How for­give­ness im­proves mental well-be­ing

The Manica Post - - Health - Dr Mazvita Machinga

ALL of us have ex­pe­ri­enced sit­u­a­tions where we need to for­give or to be for­given.

This is not an easy task at all and it has never been meant to be. For­give­ness is hard to give or get at times. In my day to day prac­tice of psy­chother­apy, in­di­vid­u­als and cou­ples strug­gle to re­ceive or of­fer for­give­ness, yet it is one part of hu­man in­ter­ac­tion that we all need. At some point in life every­one makes mis­takes, and we all want for­give­ness.

When some­one hurts you, you tend to carry thoughts or feel­ings of re­sent­ment, anger, and ha­tred and th­ese can slowly cause de­bil­i­tat­ing en­er­gies that will dis-em­power you if you con­tinue to let th­ese thoughts oc­cupy space in your life.

If you could re­lease them, you would be health­ier. Hard as it is, it is pos­si­ble and very healthy to for­give or to be for­given. Un­for­give­ness af­fects mental, phys­i­cal and spir­i­tual health. Stud­ies on for­give­ness have shown that peo­ple who for­give are more likely than the gen­eral pop­u­la­tion to expe- ri­ence fewer episodes of de­pres­sion, high blood pres­sure, fewer stress-re­lated health is­sues, bet­ter im­mune sys­tem func­tion and lower rates of heart dis­ease.

What does this mean to us as hu­man be­ings? It means that for­give­ness pro­tects against stress and ill­nesses.

Re­search stud­ies have found that, not only is for­give­ness help­ful spir­i­tu­ally, but it is also help­ful in to­tal well-be­ing and well­ness.

The act of for­give­ness can reap huge re­wards to holis­tic well-be­ing. For­give­ness en­ables low­er­ing the risk of heart at­tack; im­prov­ing choles­terol lev­els and sleep; re­duc­ing pain, blood pres­sure, and lev­els of anx­i­ety, de­pres­sion and stress to men­tion just a few.

There are two forms of for­give­ness; for­giv­ing your­self and for­giv­ing oth­ers. Have you ever made a mis­take you thought was so bad that you sim­ply couldn’t for­give your­self?

You need to for­give your­self and learn to do things dif­fer­ently and not re­peat same mis­takes.

Ac­cord­ing to stud­ies, be­ing for­giv­ing to your­self and oth­ers can pro­tect you against stress and the toll it takes on mental health (Jour­nal of Health Psy­chol­ogy).So how can I for­give and how many times. Not an easy an­swer, but this is the fo­cus of this pa­per.

How many times? When Peter in the Bi­ble came up and said to Je­sus: “Lord, how of­ten will my brother sin against me, and I for­give him? As many as seven times?” Je­sus said to him: “I do not say to you seven times, but 70x7. 70x7, hwau, this just means that so long as for­give­ness shall be needed and sought: you are never to come to the point of re­fus­ing for­give­ness sin­cerely asked.

We are not to limit our for­give­ness to any fixed num­ber of times. It is sad to note that an­guish and bro­ken­ness world­wide, in our com­mu­ni­ties and fam­i­lies have been caused by un­for­give­ness, lack of love and mercy. It has been caused by lim­it­ing for­give­ness and hold­ing on to ha­tred. So, what is the way for­ward then?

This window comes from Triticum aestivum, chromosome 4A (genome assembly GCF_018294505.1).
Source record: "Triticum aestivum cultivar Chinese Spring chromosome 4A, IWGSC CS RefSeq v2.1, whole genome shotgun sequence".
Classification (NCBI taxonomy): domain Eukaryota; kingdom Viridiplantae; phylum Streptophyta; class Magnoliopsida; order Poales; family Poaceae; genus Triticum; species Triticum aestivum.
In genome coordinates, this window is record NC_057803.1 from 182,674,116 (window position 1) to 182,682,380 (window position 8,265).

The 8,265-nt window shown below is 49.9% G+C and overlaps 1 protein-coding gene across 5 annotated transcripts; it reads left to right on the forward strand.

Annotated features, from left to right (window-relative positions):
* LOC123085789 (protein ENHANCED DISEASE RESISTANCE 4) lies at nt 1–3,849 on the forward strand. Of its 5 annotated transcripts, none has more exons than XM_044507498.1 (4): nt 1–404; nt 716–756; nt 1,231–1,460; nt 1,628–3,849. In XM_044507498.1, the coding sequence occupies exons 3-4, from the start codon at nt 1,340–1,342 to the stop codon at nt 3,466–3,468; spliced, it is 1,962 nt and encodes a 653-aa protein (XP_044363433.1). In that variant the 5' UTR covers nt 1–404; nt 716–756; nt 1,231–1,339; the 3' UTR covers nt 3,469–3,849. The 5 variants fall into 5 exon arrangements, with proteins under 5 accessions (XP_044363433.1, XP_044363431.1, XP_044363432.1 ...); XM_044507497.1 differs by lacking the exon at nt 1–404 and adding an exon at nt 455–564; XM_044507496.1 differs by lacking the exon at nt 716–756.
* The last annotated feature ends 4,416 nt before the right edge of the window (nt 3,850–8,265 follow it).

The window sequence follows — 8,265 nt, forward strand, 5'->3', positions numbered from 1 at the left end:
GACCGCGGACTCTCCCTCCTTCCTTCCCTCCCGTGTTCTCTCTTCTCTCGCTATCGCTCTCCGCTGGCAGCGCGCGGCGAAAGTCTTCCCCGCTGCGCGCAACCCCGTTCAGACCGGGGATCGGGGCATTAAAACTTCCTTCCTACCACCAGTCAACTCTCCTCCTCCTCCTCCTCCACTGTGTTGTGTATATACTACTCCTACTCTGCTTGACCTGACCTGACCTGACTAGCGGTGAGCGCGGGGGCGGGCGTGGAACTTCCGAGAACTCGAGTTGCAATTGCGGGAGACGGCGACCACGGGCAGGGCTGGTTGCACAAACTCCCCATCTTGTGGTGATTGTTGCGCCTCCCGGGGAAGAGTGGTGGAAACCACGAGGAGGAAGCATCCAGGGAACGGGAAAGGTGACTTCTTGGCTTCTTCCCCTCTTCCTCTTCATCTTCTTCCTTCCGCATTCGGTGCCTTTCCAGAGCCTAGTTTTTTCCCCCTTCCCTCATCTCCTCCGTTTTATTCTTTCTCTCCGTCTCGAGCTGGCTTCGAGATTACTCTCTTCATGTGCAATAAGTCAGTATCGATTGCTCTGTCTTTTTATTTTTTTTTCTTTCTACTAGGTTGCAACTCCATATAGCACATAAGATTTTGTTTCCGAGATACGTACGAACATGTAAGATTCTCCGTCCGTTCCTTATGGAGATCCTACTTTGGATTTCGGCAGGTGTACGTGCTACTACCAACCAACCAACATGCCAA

For­give your­self - Ac­cept that fail­ure that does not make you a bad per­son. When some­thing is not help­ful, change, do things dif­fer­ently and trans­form your thoughts and ac­tions.

For­give oth­ers - Re­mem­ber, whether it’s a sim­ple quar­rel with your spouse or long-held re­sent­ment to­ward a fam­ily mem­ber or friend, un­re­solved con­flict can go deeper and can be as de­struc­tive than you may ever re­al­ize. So, for­give.

For­give­ness is more than let­ting go or mov­ing on. It goes fur­ther to of­fer­ing some­thing pos­i­tive, em­pa­thy, com­pas­sion, un­der- stand­ing to­ward the per­son who hurt you. It means be­ing hon­est and ac­cept­ing your feel­ings.

Ac­cept re­quest for for­give­nessHave you strug­gled with for­giv­ing some­one? Does for­give­ness mean you for­get some­one’s ter­ri­ble acts? Does it mean you ig­nore the per­son who has harmed you in the hopes that the wrong­do­ing will sim­ply van­ish? No, not all, “for­giv­ing isn’t for­get­ting”. You will re­mem­ber and you still need to ac­cept re­quests for for­give­ness.

As to how we can do this, please check it out in the next Man­ica Post is­sue as I con­tinue with the prac­ti­cal ways of for­giv­ing one­self and for­giv­ing oth­ers. But today just know that for­give­ness makes you hap­pier and health­ier. Hold­ing on to grudges harms your health and can act as a chronic stres­sor. Un­for­give­ness can make you more vul­ner­a­ble to dis­eases and take at­ten­tion away from main­tain­ing your health and hap­pi­ness in the present.

◆ Dr. Mazvita Machinga, Ph.D is a qual­i­fied psy­chother­a­pist and mental health con­sul­tant based in Mutare. For pro­fes­sional coun­sel­ing and psy­chother­apy please call 0771 754 519 or Of­fice 0778 83 84 10 email pcc­s­man­i­ca­land@gmail.com

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